Celebrity Then And Now
Publication: Albany Daily News. Posted by Lexi Schwartz
Celebrity Then And Now
Posted by Lexi Schwartz
Currently Known For:
Actress, Producer, and Writer
1980s - 2000s
July 30, 1956
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"If you want to say it with flowers, a single rose says 'I'm cheap!'"
A TV icon, Delta Burke was voted "Most Likely to Succeed" at her high school in 1974, and she has livd up to that expectation in more than a few ways. Most viewers may know her from the classic sitcom Designing Women (1986-93), but she has proven herself a talented star on stage, in film, and everywhere else an actress can ply their trade, and all without conforming to what a typical star is "supposed" to look like.
Delta Burke was born July 30, 1956 in Orlando to a single mother, and was adopted by realtor Frederick Burke after his marriage to her mother, Jean. Burke was always a beauty, and in 1974, while still a senior at Colonial High School, she would be the youngest contestant ever to win the title of Miss Florida. Before long she had a scholarship, thanks to the Miss America Organization, and made her way to the London Academy of Music and Dramatic Art. Burke's first gig on television was actually an appearance on Bozo the Clown (1974), one of the benefits of being Miss Florida. She worked on the show for six months as magician Herbert L. Becker's assistant before heading to London.
After graduating from the London Academy, she was able to find work in television starting with the made-for-TV movie Zuma Beach (1978), the miniseries The Seekers (1979), and replacing Stacy Nelkin as Bonnie Sue Chisolm on the CBS western series The Chisolms (1979-80). A number of roles would follow, including one-off roles on The Misadventures of Sheriff Lobo (1980), Nero Wolfe (1981) and The Fall Guy (1982). She had a part on Filthy Rich (1982-83), appearing on fifteen episodes, but while she had no trouble finding parts in the early 80s, she needed a major leading role to give her career some real traction, and she finally landed it on Designing Women (1986-91).
Delta Burke fills out an ensemble cast with Dixie Carter, Annie Potts, and Jean Smart as the titular women, with Mschach Taylor filling in the male lead. The title was a play on the show's premise, with the women running an interior design firm, Sugarbaker & Associates, and on the old phrase referring to women who always have a scheme up their sleeves. Delta Burke's Suzanne Sugarbaker was an ex-beauty queen, so not too much of a stretch for the real life Miss Florida.
There was some backstage drama, owing in part to the fact that Burke won two Emmy nominations for the series in 1990 and 1991, with the rest of the cast being overlooked. Behind-the-scenes labor disputes also contributed to the difficulties on set, and by the end of the fifth season Delta Burke was let go from the series. While her time on Designing Women would end on a sour note, the show had established Delta Burke as a TV icon, and she would eventually reconcile with co-star Dixie Carter, featuring in an episode of Family Law (2002) together.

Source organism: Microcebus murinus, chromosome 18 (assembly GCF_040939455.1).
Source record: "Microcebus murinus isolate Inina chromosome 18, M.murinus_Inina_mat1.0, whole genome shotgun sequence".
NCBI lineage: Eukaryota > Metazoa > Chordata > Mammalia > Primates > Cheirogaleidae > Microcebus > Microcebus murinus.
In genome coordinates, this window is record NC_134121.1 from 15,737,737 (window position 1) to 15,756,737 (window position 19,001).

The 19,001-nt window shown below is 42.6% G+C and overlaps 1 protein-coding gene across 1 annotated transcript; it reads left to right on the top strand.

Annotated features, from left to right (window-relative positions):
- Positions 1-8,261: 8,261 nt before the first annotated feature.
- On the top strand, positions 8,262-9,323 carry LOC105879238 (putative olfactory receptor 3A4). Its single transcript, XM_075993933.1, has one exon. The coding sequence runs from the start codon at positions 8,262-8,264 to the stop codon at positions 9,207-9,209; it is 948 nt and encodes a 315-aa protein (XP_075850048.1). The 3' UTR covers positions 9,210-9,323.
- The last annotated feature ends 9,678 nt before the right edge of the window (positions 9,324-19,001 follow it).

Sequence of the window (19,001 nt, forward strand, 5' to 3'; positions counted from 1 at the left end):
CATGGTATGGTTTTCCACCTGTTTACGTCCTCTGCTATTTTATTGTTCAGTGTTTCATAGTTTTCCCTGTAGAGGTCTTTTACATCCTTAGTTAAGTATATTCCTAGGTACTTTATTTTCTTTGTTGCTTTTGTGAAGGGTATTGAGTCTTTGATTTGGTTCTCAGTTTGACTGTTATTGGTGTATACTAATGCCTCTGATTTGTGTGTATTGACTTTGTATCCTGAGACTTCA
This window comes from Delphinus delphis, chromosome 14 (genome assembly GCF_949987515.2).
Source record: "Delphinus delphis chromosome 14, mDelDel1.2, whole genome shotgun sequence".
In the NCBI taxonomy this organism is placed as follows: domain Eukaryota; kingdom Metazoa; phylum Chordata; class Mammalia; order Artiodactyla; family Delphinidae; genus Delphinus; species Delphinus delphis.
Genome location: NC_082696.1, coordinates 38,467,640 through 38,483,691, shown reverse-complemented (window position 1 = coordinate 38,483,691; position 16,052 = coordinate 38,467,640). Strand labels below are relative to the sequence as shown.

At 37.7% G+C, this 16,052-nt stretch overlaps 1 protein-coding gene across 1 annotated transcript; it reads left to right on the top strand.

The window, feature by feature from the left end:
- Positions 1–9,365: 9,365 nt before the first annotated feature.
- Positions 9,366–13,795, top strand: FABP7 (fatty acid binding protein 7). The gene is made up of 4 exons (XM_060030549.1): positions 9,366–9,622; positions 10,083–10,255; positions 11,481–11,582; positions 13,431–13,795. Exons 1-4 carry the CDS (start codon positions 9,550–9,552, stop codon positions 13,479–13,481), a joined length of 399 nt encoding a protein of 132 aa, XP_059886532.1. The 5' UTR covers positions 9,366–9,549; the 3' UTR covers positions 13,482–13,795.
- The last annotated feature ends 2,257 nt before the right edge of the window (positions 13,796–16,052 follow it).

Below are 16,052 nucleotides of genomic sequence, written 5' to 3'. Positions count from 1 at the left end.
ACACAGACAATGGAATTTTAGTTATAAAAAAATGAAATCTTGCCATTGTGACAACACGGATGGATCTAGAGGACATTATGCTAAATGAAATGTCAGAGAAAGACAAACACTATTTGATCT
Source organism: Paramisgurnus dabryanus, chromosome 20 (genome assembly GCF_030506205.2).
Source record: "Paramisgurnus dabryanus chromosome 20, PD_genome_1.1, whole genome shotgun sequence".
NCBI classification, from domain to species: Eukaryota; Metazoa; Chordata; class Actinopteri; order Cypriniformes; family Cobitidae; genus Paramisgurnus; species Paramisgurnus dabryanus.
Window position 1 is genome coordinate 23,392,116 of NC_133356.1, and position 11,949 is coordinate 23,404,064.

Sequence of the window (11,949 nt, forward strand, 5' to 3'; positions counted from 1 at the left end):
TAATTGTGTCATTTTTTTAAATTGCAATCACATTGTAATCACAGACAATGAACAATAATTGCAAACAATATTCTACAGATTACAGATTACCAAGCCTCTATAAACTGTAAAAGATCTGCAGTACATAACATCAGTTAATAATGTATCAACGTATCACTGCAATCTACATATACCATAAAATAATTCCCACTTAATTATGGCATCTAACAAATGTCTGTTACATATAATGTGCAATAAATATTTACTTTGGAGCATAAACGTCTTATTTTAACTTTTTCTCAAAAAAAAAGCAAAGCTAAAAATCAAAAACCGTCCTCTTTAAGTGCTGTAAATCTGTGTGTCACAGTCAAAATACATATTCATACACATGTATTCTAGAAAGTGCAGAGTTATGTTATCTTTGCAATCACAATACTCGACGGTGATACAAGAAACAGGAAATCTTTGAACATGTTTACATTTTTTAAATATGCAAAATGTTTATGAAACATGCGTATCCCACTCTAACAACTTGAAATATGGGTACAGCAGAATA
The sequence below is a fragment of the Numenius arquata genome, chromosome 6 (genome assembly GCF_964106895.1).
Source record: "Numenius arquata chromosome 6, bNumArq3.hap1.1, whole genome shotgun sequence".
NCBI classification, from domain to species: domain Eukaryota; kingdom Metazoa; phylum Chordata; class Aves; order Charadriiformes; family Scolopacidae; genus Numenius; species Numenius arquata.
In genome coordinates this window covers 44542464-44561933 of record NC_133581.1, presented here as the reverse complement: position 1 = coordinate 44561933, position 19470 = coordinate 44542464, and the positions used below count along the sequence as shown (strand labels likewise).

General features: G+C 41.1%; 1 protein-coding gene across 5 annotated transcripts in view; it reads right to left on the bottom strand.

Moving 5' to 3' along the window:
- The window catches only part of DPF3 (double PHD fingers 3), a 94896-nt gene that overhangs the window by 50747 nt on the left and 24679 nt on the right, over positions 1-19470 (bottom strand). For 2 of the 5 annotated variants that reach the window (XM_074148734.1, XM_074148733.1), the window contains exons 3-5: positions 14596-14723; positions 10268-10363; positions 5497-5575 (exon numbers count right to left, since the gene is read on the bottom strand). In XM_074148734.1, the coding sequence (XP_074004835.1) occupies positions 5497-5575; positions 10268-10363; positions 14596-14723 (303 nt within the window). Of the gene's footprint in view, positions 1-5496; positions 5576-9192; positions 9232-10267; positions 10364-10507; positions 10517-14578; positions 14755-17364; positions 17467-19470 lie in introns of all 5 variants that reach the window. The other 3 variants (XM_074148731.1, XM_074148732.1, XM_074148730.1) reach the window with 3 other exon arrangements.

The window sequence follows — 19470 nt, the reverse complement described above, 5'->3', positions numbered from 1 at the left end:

"Sometimes, when you feel low on yourself, that's just when you have to go out there and be photographed or do a scene where you're hot stuff. You're always working on it."
Film and Broadway
Throughout the rest of the 90s, Delta Burke would stay very active on television, leading the series Delta (1992-93) about a country music hopeful, voicing the character of Viola on 26 episodes of The Mighty Jungle (1994), and featuring in one-episode and recurring roles for Lois & Clark (1996), Any Day Now (1998-99), and Touched by an Angel (1996-2001). She returned to the role of Suzanne Sugarbaker to star in Designing Women spin-off Women of the House (1995), but the show failed to become as big a hit as the series that preceded it.
It was becoming clear that while Delta would never have to look very hard to find a job in television, it was unlikely that she would repeat the success that she had found on Designing Women, and it was time to branch out.
"I thought, I've just got to check out Hollywood, so I sent out pictures and resumes."
Auditioning for film, Delta Burke soon had a small role in the Mel Gibson romantic comedy What Women Want (2000), and then played the stepmother in a film adaptation of Hansel & Gretel (2002). She began pursuing stage roles in the 2000s, featuring in Broadway productions of Steel Magnolias (2005) as well as the classic Thoroughly Modern Millie (2003).
Since then, her credits have become somewhat sparse. She had a number of TV appearances throughout the 2000s, but her biggest role in the 2010s was the pilot for Counter Culture (2012), a sitcom about a group of aging stars running a diner together. The pilot never went to series, but like fellow failed pilot favorites Lookwell and Heat-vision and Jack, it does have its fans.
While Delta Burke has generally stayed out of the spotlight in recent years, she has not yet officially retired, and her next major project may be right around the corner.
"A year would go by and I'd realize I love the acting too much and it is my identity and I don't know how to be anything but an actress. It's who and what I am, so I always come back."